There was a slight increase in the number of permanent settlers in Australia in the year to June, according to last week’s ABS figures.
Most come from Asia, at 58.4 per cent in the year to June.
Only 410 Brit settlers arrived in the month of June – crashing down from a record 2,560 in August 2007 to the lowest figure in the history of the data series.
Not so many Kiwis are making the permanent journey across the Tasman either right now.
With departures up over the past year, net permanent and long term immigration fell quite sharply to +262,800, the lowest figure since March 2007.
This is another type of casualisation.
Just as there are more part time jobs these days than there used to be, there are more part time migrants!
Despite the slowdown, as I explored here the headcount in Australia is probably up by more than 400,000 over the last year, including a surge in international students.
A challenge for policy makers is that the largest cities are creating most of the new jobs, and as a result are mopping up the great bulk of population growth too – while population growth is slow in Tasmania, and slowing in Perth, Darwin Adelaide, and most of regional Australia (although regional New South Wales has begun to create jobs lately).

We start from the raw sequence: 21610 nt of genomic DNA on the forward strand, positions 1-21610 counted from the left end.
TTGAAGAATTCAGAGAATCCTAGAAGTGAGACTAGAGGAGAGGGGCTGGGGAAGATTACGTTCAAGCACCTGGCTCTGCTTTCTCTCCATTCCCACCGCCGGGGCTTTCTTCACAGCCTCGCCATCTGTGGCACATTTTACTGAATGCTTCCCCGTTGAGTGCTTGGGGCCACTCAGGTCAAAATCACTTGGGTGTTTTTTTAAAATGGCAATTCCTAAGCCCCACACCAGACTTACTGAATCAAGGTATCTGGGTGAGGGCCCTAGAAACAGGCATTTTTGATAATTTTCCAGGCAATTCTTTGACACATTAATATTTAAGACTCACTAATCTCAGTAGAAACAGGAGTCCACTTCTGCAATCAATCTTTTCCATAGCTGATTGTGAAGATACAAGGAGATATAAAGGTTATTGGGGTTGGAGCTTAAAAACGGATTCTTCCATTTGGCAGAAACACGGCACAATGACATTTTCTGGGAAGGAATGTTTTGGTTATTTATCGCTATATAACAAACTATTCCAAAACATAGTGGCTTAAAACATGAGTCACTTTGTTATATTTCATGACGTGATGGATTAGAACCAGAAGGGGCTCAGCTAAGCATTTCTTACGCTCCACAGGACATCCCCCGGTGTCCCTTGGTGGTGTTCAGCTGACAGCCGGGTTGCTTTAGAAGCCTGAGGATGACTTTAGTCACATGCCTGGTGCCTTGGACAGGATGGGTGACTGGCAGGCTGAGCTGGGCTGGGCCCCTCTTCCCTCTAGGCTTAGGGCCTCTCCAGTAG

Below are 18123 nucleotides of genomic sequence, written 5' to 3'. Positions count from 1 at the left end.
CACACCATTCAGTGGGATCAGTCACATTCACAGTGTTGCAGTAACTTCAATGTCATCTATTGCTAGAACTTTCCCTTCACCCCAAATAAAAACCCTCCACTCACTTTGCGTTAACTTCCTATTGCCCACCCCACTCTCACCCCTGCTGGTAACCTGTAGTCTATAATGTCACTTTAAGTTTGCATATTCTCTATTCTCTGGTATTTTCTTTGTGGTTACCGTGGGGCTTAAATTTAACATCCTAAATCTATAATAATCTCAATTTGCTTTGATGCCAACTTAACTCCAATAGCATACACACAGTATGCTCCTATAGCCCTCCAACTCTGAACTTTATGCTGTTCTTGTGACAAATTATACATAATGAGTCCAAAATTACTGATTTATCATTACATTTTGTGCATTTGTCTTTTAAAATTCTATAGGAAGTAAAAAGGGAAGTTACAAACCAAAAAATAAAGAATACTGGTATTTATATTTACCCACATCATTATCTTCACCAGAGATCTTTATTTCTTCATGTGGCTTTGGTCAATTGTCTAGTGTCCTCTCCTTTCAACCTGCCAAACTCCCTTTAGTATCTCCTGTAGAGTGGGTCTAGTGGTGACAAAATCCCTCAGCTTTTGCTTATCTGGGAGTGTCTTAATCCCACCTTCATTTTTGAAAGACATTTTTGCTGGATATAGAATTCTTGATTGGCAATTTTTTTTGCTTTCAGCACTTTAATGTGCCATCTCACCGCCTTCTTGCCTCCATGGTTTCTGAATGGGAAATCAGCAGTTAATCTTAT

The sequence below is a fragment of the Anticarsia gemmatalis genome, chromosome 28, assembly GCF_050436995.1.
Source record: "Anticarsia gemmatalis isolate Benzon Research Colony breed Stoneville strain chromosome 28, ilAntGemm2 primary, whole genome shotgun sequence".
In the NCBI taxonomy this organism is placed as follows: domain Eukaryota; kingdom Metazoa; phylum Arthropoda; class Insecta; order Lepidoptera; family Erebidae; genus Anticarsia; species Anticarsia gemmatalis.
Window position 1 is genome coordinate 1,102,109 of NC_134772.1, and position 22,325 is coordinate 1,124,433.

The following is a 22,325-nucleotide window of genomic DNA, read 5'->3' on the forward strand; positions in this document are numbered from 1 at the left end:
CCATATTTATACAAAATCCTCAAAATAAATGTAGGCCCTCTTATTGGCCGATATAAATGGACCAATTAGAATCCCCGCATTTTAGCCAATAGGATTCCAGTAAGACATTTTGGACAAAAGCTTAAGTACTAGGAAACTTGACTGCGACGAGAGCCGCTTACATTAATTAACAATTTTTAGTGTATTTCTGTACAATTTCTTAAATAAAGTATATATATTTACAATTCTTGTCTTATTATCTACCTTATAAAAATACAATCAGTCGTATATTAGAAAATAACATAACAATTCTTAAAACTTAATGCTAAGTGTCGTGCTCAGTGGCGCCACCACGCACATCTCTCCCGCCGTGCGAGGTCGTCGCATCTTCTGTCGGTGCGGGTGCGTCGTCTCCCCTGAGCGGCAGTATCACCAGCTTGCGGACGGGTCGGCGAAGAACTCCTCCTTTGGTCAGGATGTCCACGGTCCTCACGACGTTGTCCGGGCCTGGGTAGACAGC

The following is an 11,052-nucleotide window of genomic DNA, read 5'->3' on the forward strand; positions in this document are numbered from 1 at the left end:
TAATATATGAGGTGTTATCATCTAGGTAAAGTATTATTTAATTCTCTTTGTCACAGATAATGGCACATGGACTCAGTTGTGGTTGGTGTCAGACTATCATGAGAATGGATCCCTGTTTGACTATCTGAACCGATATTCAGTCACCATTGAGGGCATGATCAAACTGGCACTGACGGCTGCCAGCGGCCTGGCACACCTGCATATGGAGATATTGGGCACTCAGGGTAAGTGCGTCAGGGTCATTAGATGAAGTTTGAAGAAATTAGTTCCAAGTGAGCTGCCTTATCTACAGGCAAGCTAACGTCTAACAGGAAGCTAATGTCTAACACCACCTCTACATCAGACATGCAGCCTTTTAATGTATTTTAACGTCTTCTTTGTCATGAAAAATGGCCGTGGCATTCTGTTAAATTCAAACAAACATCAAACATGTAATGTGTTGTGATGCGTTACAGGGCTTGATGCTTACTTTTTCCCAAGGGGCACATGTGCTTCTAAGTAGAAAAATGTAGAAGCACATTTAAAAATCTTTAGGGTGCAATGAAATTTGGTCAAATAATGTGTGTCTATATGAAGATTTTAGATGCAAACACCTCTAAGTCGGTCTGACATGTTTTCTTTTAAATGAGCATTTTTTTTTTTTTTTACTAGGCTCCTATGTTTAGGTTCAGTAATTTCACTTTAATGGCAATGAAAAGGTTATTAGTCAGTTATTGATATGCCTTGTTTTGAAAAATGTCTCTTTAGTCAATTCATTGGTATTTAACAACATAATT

The lower dollar has resulted in an epic boom in short term arrivals, to yet another all-time high of 7.84 million.
And this figure is accelerating, up by 10 per cent over the past year.
That said, the downward pressure impact of the lower dollar on short term departures (up to 9.67 million) may be beginning to fade.
Most short term visitors come for holidays (3.91 million) or to visit friends and relatives (2.04 million).
No surprises that June saw yet another monthly record in the number of visitors from China and Hong Kong,
There has been a stunning 21 per cent increase in annual visitors from China, Hong Kong, and Taiwan, to a record 1.54 million (a rip-snorting 13-fold increase from 1991).
Meanwhile 469,800 education arrivals in the year to June was 14 per cent higher than one year ago.
Recall that the visa rules for international students were relaxed effective 1 July
, so these figures will likely accelerate in the second half of 2016.
As you were, really.
Fewer long term and permanent migrants to Australia – particularly from the United Kingdom and New Zealand – but record short term arrivals and ever more Chinese visitors (with more to come when the changes to student visa rules
kick in as the year progresses).